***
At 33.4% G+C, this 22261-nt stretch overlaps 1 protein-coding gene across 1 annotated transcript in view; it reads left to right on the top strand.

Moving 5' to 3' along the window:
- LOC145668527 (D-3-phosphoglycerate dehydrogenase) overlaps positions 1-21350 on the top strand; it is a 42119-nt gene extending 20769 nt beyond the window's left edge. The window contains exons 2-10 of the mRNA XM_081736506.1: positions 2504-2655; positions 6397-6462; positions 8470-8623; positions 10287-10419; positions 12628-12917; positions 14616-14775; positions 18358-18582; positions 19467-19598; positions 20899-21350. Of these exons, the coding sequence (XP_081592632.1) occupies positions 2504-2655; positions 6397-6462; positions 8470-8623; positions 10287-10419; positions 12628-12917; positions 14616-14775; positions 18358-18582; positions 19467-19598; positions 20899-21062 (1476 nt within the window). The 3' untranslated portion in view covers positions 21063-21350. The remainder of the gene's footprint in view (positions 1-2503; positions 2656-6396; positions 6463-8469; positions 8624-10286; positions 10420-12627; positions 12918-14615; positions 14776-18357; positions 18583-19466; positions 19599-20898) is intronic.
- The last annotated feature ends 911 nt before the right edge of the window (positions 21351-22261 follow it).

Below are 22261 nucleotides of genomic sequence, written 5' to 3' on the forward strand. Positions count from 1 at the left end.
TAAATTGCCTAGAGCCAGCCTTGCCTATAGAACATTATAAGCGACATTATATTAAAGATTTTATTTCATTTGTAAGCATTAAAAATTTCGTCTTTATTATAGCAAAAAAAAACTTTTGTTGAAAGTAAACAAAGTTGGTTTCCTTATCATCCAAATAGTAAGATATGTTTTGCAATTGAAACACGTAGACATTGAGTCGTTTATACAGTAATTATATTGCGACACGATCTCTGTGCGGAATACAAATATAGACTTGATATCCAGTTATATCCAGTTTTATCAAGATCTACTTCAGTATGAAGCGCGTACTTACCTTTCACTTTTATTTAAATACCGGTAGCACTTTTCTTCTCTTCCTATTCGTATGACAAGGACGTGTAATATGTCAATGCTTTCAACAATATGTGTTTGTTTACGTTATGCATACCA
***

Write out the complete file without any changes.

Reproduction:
At 33.4% G+C, this 22261-nt stretch overlaps 1 protein-coding gene across 1 annotated transcript in view; it reads left to right on the top strand.

Moving 5' to 3' along the window:
- LOC145668527 (D-3-phosphoglycerate dehydrogenase) overlaps positions 1-21350 on the top strand; it is a 42119-nt gene extending 20769 nt beyond the window's left edge. The window contains exons 2-10 of the mRNA XM_081736506.1: positions 2504-2655; positions 6397-6462; positions 8470-8623; positions 10287-10419; positions 12628-12917; positions 14616-14775; positions 18358-18582; positions 19467-19598; positions 20899-21350. Of these exons, the coding sequence (XP_081592632.1) occupies positions 2504-2655; positions 6397-6462; positions 8470-8623; positions 10287-10419; positions 12628-12917; positions 14616-14775; positions 18358-18582; positions 19467-19598; positions 20899-21062 (1476 nt within the window). The 3' untranslated portion in view covers positions 21063-21350. The remainder of the gene's footprint in view (positions 1-2503; positions 2656-6396; positions 6463-8469; positions 8624-10286; positions 10420-12627; positions 12918-14615; positions 14776-18357; positions 18583-19466; positions 19599-20898) is intronic.
- The last annotated feature ends 911 nt before the right edge of the window (positions 21351-22261 follow it).

Below are 22261 nucleotides of genomic sequence, written 5' to 3' on the forward strand. Positions count from 1 at the left end.
TAAATTGCCTAGAGCCAGCCTTGCCTATAGAACATTATAAGCGACATTATATTAAAGATTTTATTTCATTTGTAAGCATTAAAAATTTCGTCTTTATTATAGCAAAAAAAAACTTTTGTTGAAAGTAAACAAAGTTGGTTTCCTTATCATCCAAATAGTAAGATATGTTTTGCAATTGAAACACGTAGACATTGAGTCGTTTATACAGTAATTATATTGCGACACGATCTCTGTGCGGAATACAAATATAGACTTGATATCCAGTTATATCCAGTTTTATCAAGATCTACTTCAGTATGAAGCGCGTACTTACCTTTCACTTTTATTTAAATACCGGTAGCACTTTTCTTCTCTTCCTATTCGTATGACAAGGACGTGTAATATGTCAATGCTTTCAACAATATGTGTTTGTTTACGTTATGCATACCA